I’ve often thought that it would be great if my iPhone did more for me – unlocked my car, replaced my house keys, made me coffee in the morning, turn off all my lights when I left the house, etc. Now Solstice Multimedia is promising to make it happen, with the iPad as the brains of the operation.
This stuff may sound crazy and futuristic, but its getting more and more real every day, with more and more accessory manufacturers helping us to bridge the gap between analog and digital. The concerns, such as potential security issues, haven’t been fully addressed yet, but nevertheless, let’s face it, this world is becoming a more and more digital one by the day.
Talk to Solstice Multimedia about it, and you’ll get a very interesting answer. Solstice Media is a Denver-based company with a decade-long experience in telecommunications and residential services, and they want to turn your house into a full-featured iPad-controlled system. They even promote a 3,400-square- foot model home with two iPads built-in at $718,000.
Although the price of the model home is quite massive (Solstice is clearly targeting the wealthy with their idea at this point), the iOS-bases system that runs it will only cost you around $5,000. You can add optional video, audio, security, and other automation equipment to that setup, and if you do, you might end up spending upwards of $60,000 on the setup. That’s a heap of fancy equipment, and a lot of expense.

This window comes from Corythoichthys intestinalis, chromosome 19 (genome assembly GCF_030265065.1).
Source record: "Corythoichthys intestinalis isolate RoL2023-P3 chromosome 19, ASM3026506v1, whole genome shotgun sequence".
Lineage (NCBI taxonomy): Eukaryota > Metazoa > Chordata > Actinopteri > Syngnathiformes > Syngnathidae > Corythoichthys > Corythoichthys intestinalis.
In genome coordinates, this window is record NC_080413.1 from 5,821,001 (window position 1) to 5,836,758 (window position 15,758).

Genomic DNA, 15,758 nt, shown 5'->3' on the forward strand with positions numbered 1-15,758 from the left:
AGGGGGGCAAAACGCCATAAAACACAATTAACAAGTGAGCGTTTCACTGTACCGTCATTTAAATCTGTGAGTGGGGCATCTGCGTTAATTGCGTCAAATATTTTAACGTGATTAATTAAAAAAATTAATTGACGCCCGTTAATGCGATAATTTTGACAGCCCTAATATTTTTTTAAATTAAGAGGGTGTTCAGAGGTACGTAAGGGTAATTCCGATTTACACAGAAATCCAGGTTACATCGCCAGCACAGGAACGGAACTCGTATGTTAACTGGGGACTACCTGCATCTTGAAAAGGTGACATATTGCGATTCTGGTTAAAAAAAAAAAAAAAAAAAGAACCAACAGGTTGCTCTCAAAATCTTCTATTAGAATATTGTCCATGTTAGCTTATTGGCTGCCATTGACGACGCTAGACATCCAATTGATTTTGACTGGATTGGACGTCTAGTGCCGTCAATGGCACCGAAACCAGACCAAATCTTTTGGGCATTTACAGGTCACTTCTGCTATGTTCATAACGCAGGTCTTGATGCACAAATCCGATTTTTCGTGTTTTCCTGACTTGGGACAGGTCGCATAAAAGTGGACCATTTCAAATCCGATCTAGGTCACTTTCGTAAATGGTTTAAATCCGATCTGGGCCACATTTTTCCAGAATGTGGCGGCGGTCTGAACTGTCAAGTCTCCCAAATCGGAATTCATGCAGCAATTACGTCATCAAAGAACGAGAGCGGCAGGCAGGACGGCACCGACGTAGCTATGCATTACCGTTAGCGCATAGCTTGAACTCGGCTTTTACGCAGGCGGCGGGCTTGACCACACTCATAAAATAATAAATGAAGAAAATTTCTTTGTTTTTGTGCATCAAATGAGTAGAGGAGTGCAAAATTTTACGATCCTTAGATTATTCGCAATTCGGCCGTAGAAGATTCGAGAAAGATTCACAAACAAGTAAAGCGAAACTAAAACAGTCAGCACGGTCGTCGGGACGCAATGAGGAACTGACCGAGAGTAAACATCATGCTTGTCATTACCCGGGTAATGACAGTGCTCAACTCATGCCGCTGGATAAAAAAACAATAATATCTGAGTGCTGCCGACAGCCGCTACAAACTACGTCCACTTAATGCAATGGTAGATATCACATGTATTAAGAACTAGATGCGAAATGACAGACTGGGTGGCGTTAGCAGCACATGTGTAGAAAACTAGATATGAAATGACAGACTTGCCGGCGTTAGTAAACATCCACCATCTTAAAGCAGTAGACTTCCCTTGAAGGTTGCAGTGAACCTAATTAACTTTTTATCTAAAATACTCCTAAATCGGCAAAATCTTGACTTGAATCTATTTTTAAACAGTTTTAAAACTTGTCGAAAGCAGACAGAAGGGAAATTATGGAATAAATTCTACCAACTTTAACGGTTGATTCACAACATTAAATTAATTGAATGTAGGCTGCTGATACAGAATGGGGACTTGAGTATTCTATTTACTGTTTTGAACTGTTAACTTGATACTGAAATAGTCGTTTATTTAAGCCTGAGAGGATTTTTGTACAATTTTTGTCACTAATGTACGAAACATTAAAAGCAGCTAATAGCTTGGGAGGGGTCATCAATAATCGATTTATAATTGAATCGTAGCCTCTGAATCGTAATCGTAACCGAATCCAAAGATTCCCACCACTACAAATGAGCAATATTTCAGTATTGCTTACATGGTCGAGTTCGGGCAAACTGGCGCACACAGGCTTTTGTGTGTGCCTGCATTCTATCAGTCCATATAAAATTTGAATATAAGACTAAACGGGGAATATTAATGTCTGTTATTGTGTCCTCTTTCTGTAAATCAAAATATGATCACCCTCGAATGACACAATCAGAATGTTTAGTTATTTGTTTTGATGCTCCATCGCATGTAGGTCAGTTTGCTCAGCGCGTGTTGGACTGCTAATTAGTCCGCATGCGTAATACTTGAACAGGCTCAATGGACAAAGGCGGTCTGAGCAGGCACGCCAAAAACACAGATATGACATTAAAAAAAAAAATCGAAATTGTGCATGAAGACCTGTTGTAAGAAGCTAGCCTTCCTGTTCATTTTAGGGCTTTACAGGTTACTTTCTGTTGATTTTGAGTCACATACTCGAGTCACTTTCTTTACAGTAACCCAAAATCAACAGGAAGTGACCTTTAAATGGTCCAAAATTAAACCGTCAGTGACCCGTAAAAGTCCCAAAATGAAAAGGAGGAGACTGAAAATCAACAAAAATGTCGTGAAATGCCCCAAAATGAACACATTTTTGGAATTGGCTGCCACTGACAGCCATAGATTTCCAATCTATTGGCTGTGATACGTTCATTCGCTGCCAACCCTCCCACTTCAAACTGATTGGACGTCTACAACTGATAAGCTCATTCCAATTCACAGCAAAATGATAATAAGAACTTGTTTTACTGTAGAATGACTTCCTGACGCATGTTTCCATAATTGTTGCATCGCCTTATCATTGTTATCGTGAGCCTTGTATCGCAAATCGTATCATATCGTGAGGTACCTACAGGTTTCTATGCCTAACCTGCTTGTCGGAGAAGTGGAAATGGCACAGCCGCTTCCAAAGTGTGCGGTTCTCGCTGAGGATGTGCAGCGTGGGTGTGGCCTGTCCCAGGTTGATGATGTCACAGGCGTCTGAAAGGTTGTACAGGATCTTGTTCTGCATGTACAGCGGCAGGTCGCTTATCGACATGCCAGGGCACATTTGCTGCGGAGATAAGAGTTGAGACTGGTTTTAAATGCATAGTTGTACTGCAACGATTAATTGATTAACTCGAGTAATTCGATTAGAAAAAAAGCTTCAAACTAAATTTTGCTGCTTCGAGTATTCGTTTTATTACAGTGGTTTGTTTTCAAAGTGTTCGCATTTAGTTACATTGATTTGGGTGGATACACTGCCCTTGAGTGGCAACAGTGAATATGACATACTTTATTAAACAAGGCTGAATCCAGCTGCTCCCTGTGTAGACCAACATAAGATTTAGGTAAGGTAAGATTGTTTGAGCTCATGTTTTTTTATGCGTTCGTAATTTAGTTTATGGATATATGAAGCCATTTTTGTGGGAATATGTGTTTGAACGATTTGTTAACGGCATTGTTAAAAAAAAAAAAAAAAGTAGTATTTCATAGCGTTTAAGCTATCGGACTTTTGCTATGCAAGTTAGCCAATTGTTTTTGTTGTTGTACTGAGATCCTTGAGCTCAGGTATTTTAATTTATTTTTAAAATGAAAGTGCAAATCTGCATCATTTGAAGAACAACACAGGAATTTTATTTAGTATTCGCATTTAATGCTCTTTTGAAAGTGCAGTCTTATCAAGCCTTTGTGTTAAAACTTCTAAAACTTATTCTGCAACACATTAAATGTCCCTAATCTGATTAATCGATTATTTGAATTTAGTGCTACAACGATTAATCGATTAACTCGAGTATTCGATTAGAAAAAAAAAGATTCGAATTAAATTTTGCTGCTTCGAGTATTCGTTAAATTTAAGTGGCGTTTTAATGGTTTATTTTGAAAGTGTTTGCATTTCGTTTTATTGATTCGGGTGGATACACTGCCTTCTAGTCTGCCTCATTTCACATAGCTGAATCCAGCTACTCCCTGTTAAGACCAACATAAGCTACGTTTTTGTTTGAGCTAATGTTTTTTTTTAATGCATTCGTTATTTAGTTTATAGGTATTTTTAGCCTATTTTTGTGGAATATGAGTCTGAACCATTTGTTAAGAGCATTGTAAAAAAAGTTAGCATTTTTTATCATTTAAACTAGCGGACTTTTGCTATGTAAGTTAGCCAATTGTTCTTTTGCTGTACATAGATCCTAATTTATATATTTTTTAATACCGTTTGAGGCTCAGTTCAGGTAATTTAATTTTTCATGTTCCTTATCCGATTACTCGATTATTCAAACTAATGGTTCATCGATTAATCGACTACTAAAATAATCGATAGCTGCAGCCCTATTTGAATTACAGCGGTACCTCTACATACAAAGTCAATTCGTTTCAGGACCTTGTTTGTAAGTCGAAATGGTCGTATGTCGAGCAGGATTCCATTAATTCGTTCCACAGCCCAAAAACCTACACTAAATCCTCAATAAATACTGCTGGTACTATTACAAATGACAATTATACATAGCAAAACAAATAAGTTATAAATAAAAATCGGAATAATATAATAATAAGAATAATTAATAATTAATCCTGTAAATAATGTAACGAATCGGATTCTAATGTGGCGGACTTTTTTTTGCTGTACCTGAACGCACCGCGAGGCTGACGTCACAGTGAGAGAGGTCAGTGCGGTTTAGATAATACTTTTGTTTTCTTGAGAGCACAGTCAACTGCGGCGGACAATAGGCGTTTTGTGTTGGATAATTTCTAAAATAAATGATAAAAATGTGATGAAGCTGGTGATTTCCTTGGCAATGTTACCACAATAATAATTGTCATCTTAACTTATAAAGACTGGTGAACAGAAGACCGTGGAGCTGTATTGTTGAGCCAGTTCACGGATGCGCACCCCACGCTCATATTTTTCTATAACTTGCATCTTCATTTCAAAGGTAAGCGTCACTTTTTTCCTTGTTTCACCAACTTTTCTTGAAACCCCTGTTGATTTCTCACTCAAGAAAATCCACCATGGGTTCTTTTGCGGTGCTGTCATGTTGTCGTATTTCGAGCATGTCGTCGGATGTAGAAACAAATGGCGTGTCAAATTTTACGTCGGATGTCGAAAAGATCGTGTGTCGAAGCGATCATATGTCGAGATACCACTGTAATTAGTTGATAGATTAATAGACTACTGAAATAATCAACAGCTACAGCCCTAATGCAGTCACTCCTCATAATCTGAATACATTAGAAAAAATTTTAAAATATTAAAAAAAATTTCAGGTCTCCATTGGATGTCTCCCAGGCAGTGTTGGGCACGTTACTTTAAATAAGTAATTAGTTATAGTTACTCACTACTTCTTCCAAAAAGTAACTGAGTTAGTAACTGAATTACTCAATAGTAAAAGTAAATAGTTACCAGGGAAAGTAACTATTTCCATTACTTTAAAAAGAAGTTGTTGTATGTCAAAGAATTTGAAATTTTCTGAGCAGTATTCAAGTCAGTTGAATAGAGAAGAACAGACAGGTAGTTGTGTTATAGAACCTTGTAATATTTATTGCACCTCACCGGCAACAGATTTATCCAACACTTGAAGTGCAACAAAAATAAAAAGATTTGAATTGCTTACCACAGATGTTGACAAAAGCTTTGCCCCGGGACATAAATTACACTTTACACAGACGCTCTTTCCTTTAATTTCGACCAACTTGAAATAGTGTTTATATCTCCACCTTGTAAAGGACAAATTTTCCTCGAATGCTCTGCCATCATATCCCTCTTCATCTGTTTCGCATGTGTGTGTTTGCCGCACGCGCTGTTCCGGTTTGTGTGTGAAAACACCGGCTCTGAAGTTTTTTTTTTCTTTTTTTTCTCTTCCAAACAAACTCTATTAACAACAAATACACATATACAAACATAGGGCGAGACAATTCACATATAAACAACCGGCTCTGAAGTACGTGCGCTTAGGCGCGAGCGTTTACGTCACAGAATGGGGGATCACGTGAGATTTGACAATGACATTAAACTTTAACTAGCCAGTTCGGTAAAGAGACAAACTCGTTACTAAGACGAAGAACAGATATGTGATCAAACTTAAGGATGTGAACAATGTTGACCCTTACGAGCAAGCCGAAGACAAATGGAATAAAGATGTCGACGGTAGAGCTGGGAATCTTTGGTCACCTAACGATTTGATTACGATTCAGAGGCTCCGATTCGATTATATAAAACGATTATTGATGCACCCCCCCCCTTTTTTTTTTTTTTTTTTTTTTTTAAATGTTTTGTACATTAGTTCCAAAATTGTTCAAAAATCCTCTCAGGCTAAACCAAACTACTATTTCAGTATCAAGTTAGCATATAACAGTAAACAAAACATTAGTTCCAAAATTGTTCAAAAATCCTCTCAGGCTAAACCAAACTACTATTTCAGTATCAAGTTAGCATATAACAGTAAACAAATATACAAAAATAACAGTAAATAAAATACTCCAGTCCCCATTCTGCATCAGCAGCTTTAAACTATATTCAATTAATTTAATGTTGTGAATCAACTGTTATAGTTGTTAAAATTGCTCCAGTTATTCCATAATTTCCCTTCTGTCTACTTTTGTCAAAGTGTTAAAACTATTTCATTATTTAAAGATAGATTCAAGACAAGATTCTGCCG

Apparently the system’s logic center is built into the home’s “mechanical room”, operating via a WiFi connection to 2 iPads, though a third device can be added to control everything without having to rely on a wall-mounted panel. Essentially, the iPad becomes the driving force, controlling various mechanical components that can control lights, blinds, cameras, and other awesome stuff.
From The Denver Post:
A model home in the Overlook neighborhood in Lone Tree’s Heritage Hills is equipped with two built- in iPads that can control all of the electronic systems in the home, including lights, motorized shades, music and television systems, baby monitors and closed-circuit cameras.
“The iPad has brought the entry-level price point down significantly, because an 8-inch in-wall touch screen before cost upwards of $3,000 or more,” Deatherage said. “Now we can get a $500 iPad and still provide most of the functionality that an in-wall touch panel can give.
I dunno about you, but as appealing as a house like this sounds, sometimes I just like to handle things myself… Although I suppose I could give it a personality, call it Alfred, and pretend I was Bruce Wayne… or Bill Gates… Either way, awesome stuff.
Thoughts? Sound off in the comments! You can learn more by visiting Solstice Multimedia on the web.